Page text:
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MACAU — Forever 21 brought its holographic fashion show to the MGM Grand hotel here.

This story first appeared in the November 16, 2011 issue of WWD. Subscribe Today.

The show, which was presented to local media, was a curtain raiser for the company’s first store opening in Hong Kong, slated for early next year. Forever 21 is preparing to open a 51,000-square-foot unit in Causeway Bay, one of the city’s busiest shopping districts.

“It will be one of our largest storefronts worldwide,” said Larry Meyer, Forever 21’s executive vice president, who was at the event.

The megastore will take up four stories in the Capitol Centre, a six story building that was formerly home to Hong Kong-based apparel retailer Giordano. The monthly rent for the store will come be $11 million Hong Kong dollars, or $1.4 million.

Forever 21 is also planning to open similarly megasized stores in Beijing and Shanghai next year.

Linda Chang, senior marketing manager, said the company has been preparing to enter the greater China market for four years. Forever 21 currently has two stores in Japan and two in South Korea.

“We tested the markets there and with the really great response we’ve gotten we feel like we’re prepared now to enter China. It’s such a huge market we wanted to make sure that we didn’t just enter it haphazardly. We wanted to do our research and find the right location,” she said.

Chang, who arrived in Hong Kong only two hours before the fashion show, said she’d be staying here for a couple days to check out progress on the store. The store will offer all of Forever 21’s subbrands, such as Heritage 1981, Love 21 Contemporary plus men’s and kids lines.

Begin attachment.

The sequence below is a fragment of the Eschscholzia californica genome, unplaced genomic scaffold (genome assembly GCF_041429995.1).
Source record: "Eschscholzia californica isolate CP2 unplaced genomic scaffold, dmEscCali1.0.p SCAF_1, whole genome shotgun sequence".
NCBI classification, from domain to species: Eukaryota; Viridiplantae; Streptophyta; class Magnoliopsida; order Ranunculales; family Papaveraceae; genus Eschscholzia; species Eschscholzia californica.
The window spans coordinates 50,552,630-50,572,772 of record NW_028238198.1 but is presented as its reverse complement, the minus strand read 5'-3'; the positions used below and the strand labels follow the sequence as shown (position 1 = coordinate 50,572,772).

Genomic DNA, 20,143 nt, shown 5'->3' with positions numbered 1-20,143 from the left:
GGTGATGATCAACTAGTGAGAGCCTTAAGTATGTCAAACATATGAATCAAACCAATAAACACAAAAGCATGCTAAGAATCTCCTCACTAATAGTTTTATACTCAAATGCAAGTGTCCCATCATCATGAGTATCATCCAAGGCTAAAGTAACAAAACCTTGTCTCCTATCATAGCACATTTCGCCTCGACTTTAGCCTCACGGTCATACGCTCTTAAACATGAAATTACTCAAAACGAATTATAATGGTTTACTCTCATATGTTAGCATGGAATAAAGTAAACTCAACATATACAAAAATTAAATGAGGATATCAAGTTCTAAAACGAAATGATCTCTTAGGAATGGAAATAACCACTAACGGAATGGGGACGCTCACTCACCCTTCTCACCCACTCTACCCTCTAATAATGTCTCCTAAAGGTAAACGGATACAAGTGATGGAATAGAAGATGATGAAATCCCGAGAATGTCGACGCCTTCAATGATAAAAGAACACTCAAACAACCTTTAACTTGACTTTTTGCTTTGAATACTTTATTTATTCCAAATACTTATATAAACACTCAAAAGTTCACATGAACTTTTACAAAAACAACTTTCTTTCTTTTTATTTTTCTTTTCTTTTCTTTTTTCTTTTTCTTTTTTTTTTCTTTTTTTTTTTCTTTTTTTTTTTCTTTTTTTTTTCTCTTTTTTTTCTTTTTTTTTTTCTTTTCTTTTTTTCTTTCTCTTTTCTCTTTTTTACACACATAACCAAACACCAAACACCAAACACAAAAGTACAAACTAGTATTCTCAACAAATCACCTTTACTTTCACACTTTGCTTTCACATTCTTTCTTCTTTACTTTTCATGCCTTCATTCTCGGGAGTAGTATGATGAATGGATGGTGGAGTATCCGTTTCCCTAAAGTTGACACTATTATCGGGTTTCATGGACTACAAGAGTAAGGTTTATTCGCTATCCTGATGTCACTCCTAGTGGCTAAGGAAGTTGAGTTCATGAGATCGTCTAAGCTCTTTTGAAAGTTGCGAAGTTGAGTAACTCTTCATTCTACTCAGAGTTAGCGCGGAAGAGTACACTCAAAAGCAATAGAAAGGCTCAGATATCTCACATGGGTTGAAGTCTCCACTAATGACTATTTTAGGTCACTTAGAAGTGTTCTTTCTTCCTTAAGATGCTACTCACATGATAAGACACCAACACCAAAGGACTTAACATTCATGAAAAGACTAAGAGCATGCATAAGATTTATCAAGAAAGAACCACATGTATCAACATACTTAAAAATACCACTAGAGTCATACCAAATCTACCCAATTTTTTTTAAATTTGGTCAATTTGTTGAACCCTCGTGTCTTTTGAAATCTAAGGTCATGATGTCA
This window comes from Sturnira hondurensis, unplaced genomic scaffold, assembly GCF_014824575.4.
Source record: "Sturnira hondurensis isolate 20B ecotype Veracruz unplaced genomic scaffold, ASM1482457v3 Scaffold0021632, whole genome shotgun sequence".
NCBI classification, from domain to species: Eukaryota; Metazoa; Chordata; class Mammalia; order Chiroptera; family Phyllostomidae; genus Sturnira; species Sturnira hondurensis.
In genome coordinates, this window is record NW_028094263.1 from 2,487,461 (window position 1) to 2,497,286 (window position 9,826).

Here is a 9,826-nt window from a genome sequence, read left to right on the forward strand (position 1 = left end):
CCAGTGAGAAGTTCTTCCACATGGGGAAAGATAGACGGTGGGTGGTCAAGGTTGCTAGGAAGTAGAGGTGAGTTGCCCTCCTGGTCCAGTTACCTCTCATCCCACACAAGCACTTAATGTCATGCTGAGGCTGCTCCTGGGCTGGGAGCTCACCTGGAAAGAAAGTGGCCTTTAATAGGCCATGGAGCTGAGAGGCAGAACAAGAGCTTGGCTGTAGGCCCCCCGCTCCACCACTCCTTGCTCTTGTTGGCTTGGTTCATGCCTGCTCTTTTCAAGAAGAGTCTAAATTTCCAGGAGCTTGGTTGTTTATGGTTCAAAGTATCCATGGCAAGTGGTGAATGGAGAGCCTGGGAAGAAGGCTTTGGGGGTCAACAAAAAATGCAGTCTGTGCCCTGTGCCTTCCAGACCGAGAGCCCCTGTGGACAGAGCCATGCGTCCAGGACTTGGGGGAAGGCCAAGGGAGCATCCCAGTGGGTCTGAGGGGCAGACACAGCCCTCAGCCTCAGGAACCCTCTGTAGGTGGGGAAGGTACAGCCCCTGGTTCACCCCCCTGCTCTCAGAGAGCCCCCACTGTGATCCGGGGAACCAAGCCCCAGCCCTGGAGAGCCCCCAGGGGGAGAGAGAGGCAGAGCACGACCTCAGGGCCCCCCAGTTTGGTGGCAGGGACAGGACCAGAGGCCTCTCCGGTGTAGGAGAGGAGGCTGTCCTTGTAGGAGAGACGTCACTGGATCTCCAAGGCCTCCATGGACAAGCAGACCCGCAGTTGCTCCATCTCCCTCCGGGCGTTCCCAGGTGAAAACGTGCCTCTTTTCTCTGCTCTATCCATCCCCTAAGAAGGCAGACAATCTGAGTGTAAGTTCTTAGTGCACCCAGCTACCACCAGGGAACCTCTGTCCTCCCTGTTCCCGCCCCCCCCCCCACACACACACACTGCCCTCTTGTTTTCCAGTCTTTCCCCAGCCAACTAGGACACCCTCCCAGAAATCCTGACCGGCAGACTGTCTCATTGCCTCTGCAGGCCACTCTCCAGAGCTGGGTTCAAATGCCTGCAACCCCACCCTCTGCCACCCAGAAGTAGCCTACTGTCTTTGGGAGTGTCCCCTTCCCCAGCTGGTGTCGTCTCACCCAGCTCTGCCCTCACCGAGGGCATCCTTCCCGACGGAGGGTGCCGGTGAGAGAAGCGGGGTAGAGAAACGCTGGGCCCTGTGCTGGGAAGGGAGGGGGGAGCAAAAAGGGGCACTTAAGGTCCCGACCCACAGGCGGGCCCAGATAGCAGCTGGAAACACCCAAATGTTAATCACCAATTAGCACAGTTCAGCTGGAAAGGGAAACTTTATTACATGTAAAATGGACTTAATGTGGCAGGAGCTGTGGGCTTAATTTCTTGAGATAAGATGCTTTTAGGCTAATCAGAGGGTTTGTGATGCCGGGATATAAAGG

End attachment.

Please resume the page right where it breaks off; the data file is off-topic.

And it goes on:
“As we enter, we’re going to keep a close eye on things. That’s what our strength is. We respond very quickly to what the customers in each demographic area respond to. What we’ve found historically opening in international countries, what has worked in the U.S. for the past 27 years really does work everywhere else. The age demographic is very wide — from young pre-teens to grandmothers,” she said.

Chang said the company isn’t planning on designing apparel specifically for the greater China market, though “we will be tailoring some of the styles according to what we think will be appropriate to the market.”

She also said that pricing would be comparable to prices in the U.S., noting that in the U.K., the company keeps prices comparable, despite the 20 percent value-added tax by sacrificing some of its profit margin.

Chang, Meyer and other Forever 21 executives mingled a bit with the local Hong Kong media after the 20 minute fashion show, which replaced real live models with 3-D video images.

Forever 21’s upcoming store opening in Hong Kong comes as a number of global retailers are finding their way to the market. The Gap is planning a store opening in the city’s Central district later this month while Abercrombie & Fitch will be opening a store down the street in the historic Pedder Building bumping out Shanghai Tang, which had been in that spot for 17 years.

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